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Coronavirus Hits Ad Sales of Facebook, Twitter and Others

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The coronavirus pandemic and the ensuing slump in economic activity is crushing several industries and media and advertising is no exception.

On Mar 12, EMarketer lowered its 2020 global ad spend forecast, revising estimates down from $712 billion to $691.7 billion due to the coronavirus pandemic’s effect on media and commerce.

Moreover, per a Reuters report, which cited an analyst at MoffettNathanson, the ad industry in the United States could see nearly $26 billion in lost revenues or a 10.6% decline year over year as companies including online travel agents, automakers, restaurants and retailers are widely expected to slash marketing budgets.

Notably, while TV ad commitments are contractually fixed in the near term, digital ad spending is more flexible for ad clients, meaning it’s easier to modify or discontinue contract term for ads purchased from online platforms such as Alphabet’s (GOOGL - Free Report) Google division, Twitter (TWTR - Free Report) , Amazon (AMZN - Free Report) and Facebook (FB - Free Report) .

Since small businesses that primarily uses these platforms, are likely to curb ad spending as a contingent measure to cope with coronavirus-led crisis, ad-revenues of these tech companies are at risk.

Year-to-Date Performance

Coronavirus-Led Ad-Budget Cuts

Advertisers who are directly involved in production are expected to reduce digital ad spending to offset the financial impact of global supply chain issues caused by regional shutdowns over coronavirus.

Additionally, some are also hesitant to advertise alongside coronavirus discussions in social media platform for fear of associating their brands with the sensitive topic.

Moreover, many small advertisers are expected to have tightened marketing budgets to conserve cash because of virus-related uncertainty.

Such budget cuts have direct implications on revenues generated from ad sales on digital platforms, which is expected to decline in 2020.

Ad Sales Drop to Hit These Companies

The need for quarantine and travel barriers due to COVID-19-driven panic has led to an increase in Internet usage to let people work from home, attend school remotely and keep in touch despite social distancing.

However, in spite of increased user engagement correlating with the COVID-19 pandemic, ad sales are expected to decline.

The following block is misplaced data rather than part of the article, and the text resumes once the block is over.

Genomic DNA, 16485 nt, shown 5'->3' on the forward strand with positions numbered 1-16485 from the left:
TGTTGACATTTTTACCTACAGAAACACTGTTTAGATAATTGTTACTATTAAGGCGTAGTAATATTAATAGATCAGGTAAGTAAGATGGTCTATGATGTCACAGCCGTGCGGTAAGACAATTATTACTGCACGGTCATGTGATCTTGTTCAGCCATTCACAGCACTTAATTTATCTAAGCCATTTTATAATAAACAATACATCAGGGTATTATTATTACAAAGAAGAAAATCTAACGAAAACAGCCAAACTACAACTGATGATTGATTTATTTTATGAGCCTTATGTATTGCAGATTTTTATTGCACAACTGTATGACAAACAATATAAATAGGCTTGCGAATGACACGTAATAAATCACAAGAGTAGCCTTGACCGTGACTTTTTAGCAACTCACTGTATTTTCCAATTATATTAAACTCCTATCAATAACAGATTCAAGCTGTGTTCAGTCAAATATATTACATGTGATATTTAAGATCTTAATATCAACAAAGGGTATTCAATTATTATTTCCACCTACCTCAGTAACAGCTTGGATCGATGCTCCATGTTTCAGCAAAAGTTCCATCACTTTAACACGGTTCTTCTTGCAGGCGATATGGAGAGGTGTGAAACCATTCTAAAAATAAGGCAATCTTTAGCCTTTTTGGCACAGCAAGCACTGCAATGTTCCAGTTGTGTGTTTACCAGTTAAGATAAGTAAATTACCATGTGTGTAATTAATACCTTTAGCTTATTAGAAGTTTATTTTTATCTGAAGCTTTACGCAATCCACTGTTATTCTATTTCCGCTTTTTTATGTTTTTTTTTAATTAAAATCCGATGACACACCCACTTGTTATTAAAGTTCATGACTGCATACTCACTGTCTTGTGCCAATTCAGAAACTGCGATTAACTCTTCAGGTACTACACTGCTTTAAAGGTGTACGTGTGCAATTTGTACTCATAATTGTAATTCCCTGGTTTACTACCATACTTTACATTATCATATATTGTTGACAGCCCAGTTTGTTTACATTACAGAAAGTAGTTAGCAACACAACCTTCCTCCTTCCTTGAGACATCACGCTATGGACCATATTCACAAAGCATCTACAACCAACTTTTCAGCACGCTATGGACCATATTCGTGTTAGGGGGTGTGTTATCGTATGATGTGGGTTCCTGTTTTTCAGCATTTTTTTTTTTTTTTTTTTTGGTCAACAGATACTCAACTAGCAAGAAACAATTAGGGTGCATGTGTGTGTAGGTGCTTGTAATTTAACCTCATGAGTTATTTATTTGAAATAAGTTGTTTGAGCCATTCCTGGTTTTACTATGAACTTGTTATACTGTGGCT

Let’s delve deeper to find out which companies are likely to get adversely impacted due to declining ad-sales.

Facebook has admitted that its ad business has been affected in countries severely hit by the novel coronavirus while non-business engagement like messaging has exploded, which is affecting its services like Messenger and WhatsApp.

In many of the countries hit hardest by the virus, total messaging has increased more than 50% over the last month, Facebook said. In those countries, voice and video calling on Messenger and WhatsApp has more than doubled.  

The Zacks Rank #3 (Hold) company’s ad revenues are expected to decline due to lower spending in travel, retail, consumer packaged goods and entertainment. You can see the complete list of today’s Zacks #1 Rank (Strong Buy) stocks here.

Facebook estimates that more than 140 million businesses, mostly small businesses, use its services on a monthly basis.

Per The Street report, analysis of 2.4 million Facebook posts between December and March, suggested that average cost-per-click in North America fell from 64 cents to 32 cents in that time frame, according to Socialbakers.

Other regions, such as Western Europe, saw a similar drop as the virus triggered business closures and stay-at-home orders.

Notably, Facebook has banned ads on its platforms that mention coronavirus in relation to cures or prevention, or those that attempt to create a sense of urgency about the outbreak for commercial gains.

Twitter’s daily usage has jumped by 23% year over year. However, the company’s revenues may have dropped in March as advertisers cut back on spending.

On Mar 23, this Zacks Rank #3 company announced the withdrawal of its revenue and operating income guidance for the first quarter of 2020 due to the growing impact of COVID-19 on the global operating and economic environment and its effect on advertiser demand. (Read More:Twitter Joins Tech Club to Ditch Q1 View on Coronavirus Woes)

Meanwhile, Google is expected to witness decline in travel ad revenues in the first quarter of 2020. Online travel industry accounts for about 10% to 15% of this Zacks Rank #3 company’s ad revenues, with Booking Holdings and Expedia accounting for about 3% each.

Expedia and Booking Holdings each spend hundreds of millions of dollars a year marketing on Google, but these online travel agents have been hammered by the abrupt halt in flights, business trips and vacations.

Meanwhile, Amazon recently drastically cut the amount it spends on Google ads. The online retailer is one of Google’s largest ad buyers, usually snapping up product listing ads to lure web shoppers to Amazon.

The Zacks Rank #3 company may see more immediate effects from such an advertising pullback, especially among its many smaller third-party sellers that operate with smaller budgets.

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